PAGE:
Stick to Designated Workspaces

A young woman typing on her laptop at a desk next to a fluffy orange cat perched on a windowsill.
Olesya Kuznetsova/Shutterstock

You probably have a specific place in your home that serves as your office, even if it’s not an entire room. However, remote workers often find themselves also working in bed, at the kitchen table, or even out on the patio.

It’s actually a good idea to switch up your workspace from time to time. However, you’ll be able to create better boundaries if you designate a few specific places in your home for work.

For example, you could limit yourself to your desk for focused tasks, and a comfy living-room chair for lower-effort work. This gives you an option to switch things up when you feel like it.

Having designated workspaces will make it easier not to think about work when you’re away from those areas.

Take Breaks

Sure, there might be days when you have to work through lunch, but try not to make it an everyday thing.

Take at least half an hour away from work each day to eat lunch, and sprinkle in a few 10- or 15-minute coffee breaks, as well. These short but proper breaks will help you refresh your focus, and make it easier to finish the day’s tasks.

Make Post-Work Plans

Even if you can’t go out and see people in person at the moment, try to schedule a virtual happy hour or a family game night for shortly after your workday ends.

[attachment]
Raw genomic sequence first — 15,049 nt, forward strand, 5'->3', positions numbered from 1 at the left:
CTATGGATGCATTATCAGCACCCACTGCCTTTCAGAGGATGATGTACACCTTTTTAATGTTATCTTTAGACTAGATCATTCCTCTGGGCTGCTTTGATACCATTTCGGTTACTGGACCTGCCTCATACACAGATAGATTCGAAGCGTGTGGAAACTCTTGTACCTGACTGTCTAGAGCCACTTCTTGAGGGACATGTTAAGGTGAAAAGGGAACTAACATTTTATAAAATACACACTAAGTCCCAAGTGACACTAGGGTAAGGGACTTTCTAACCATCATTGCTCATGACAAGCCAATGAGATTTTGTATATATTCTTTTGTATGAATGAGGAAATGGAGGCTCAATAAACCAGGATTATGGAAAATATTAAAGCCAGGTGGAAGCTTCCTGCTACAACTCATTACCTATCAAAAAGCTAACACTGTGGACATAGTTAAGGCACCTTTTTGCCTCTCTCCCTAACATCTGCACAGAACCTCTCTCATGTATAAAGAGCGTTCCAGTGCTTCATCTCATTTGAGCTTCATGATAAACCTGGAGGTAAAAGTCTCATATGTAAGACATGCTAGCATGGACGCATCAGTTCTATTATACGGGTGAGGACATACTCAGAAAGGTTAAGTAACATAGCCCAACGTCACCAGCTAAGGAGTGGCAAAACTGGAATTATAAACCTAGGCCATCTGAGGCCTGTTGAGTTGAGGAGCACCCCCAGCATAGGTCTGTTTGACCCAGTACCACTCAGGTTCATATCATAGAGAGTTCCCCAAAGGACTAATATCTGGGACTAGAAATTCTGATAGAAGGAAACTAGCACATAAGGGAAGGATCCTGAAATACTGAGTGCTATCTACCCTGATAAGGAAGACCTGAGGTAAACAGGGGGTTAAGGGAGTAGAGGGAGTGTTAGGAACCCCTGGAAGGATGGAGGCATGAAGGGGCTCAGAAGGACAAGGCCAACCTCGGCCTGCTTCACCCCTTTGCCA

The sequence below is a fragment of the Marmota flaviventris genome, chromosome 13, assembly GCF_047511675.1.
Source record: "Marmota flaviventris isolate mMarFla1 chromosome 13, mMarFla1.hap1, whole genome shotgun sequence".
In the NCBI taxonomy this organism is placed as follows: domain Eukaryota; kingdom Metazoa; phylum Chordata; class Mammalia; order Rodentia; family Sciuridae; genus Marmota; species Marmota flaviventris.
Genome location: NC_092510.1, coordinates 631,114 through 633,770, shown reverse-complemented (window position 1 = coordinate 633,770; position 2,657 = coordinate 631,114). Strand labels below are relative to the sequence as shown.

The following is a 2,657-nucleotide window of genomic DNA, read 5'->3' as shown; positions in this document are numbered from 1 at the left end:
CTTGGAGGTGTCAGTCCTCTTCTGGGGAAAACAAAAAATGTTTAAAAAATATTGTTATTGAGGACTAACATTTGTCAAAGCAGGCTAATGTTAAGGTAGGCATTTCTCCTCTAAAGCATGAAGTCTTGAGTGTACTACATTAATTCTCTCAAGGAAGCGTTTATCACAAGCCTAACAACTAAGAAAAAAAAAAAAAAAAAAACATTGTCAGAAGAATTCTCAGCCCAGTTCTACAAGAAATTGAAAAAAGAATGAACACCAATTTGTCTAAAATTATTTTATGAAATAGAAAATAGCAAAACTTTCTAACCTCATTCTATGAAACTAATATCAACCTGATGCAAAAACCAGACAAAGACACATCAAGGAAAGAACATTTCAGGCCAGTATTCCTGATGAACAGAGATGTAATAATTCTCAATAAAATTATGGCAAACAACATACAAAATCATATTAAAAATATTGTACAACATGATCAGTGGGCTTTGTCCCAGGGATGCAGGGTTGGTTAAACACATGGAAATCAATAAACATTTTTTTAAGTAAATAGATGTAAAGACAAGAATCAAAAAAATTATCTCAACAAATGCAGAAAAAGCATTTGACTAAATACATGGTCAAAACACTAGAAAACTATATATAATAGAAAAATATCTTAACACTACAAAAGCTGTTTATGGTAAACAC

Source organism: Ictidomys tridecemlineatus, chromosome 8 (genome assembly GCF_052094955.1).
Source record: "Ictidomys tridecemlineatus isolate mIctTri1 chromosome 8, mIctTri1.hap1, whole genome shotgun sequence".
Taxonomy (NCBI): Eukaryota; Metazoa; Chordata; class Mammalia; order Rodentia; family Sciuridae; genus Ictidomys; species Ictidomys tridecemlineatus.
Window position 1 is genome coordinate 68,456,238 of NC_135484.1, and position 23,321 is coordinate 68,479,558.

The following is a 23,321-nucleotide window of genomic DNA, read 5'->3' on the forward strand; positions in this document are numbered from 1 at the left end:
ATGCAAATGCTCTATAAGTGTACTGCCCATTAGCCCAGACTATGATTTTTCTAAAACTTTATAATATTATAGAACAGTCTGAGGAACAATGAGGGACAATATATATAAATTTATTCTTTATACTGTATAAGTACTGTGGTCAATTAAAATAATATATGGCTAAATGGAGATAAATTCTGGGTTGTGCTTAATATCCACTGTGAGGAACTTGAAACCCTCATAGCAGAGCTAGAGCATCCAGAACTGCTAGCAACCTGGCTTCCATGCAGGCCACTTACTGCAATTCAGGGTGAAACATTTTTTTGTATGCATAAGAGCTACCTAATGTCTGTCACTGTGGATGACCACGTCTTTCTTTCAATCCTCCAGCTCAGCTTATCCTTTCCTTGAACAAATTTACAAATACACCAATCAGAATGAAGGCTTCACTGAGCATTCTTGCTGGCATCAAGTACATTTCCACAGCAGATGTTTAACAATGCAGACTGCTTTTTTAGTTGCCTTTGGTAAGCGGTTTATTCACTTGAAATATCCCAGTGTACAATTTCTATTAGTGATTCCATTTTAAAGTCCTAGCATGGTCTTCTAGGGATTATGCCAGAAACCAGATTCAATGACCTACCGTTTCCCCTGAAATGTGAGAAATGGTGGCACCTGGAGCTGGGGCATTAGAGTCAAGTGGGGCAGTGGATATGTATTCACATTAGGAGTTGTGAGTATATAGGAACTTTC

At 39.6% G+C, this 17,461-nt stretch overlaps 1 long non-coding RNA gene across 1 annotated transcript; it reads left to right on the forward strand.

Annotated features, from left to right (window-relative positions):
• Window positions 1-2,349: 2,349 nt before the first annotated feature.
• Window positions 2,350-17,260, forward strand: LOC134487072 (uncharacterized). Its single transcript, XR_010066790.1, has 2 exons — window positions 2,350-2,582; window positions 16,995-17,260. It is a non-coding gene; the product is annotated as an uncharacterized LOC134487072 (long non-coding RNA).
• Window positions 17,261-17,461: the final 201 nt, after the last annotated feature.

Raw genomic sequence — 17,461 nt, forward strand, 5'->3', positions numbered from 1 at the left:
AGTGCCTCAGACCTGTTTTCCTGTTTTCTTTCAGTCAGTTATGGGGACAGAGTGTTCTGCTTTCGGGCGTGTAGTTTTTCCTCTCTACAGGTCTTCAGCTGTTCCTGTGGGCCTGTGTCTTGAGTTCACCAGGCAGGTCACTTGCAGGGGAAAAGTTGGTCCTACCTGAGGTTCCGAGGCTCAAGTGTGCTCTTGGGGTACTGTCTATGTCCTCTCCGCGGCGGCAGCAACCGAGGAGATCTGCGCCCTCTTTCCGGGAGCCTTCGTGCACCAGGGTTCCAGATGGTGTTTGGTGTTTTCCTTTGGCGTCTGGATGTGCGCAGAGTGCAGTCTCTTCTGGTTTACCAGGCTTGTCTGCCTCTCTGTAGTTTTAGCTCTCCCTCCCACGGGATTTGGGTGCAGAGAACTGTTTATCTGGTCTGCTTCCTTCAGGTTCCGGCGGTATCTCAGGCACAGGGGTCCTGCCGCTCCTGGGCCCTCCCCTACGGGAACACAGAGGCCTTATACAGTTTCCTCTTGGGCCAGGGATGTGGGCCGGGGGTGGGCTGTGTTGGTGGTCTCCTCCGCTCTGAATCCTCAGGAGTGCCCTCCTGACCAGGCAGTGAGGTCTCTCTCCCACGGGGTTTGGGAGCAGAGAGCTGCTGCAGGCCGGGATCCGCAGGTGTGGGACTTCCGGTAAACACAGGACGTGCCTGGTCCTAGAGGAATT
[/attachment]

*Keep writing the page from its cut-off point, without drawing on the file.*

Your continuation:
When you have social plans to look forward to, it gives you an incentive to finish your work on time so you can actually relax for the rest of the day.

Buy Work-Specific Supplies

Nice office supplies that are fun to use can be a small, but effective, way to stay focused. Using work-specific supplies also alerts your mind that it’s work time, and that it’s time to chill when you put them away.

Get yourself a nice new planner, a fancy pen, or a pair of noise-canceling headphones. Anything you need or can use during an average workday will do.

Take out your supplies when it’s time to start work, and then hide them away when you’re done. Your mind will then associate these things with work, helping you tap into your focus when it’s time to start the day. When you put them away, you’ll also put away your mental connection to work.

When you associate only certain times, spaces, and items with work, it’s far easier to separate your professional and private time. Even if you don’t have a separate room you can use as a home office, these tips will help you maintain clear boundaries.

Looking for some inspiring new spaces to enjoy while you work from home? Check out how you can create a home office outdoors!

Elyse Hauser Elyse Hauser
Elyse Hauser is a freelance and creative writer from the Pacific Northwest, and an MFA student at the University of New Orleans Creative Writing Workshop. She specializes in lifestyle writing and creative nonfiction. Read Full Bio »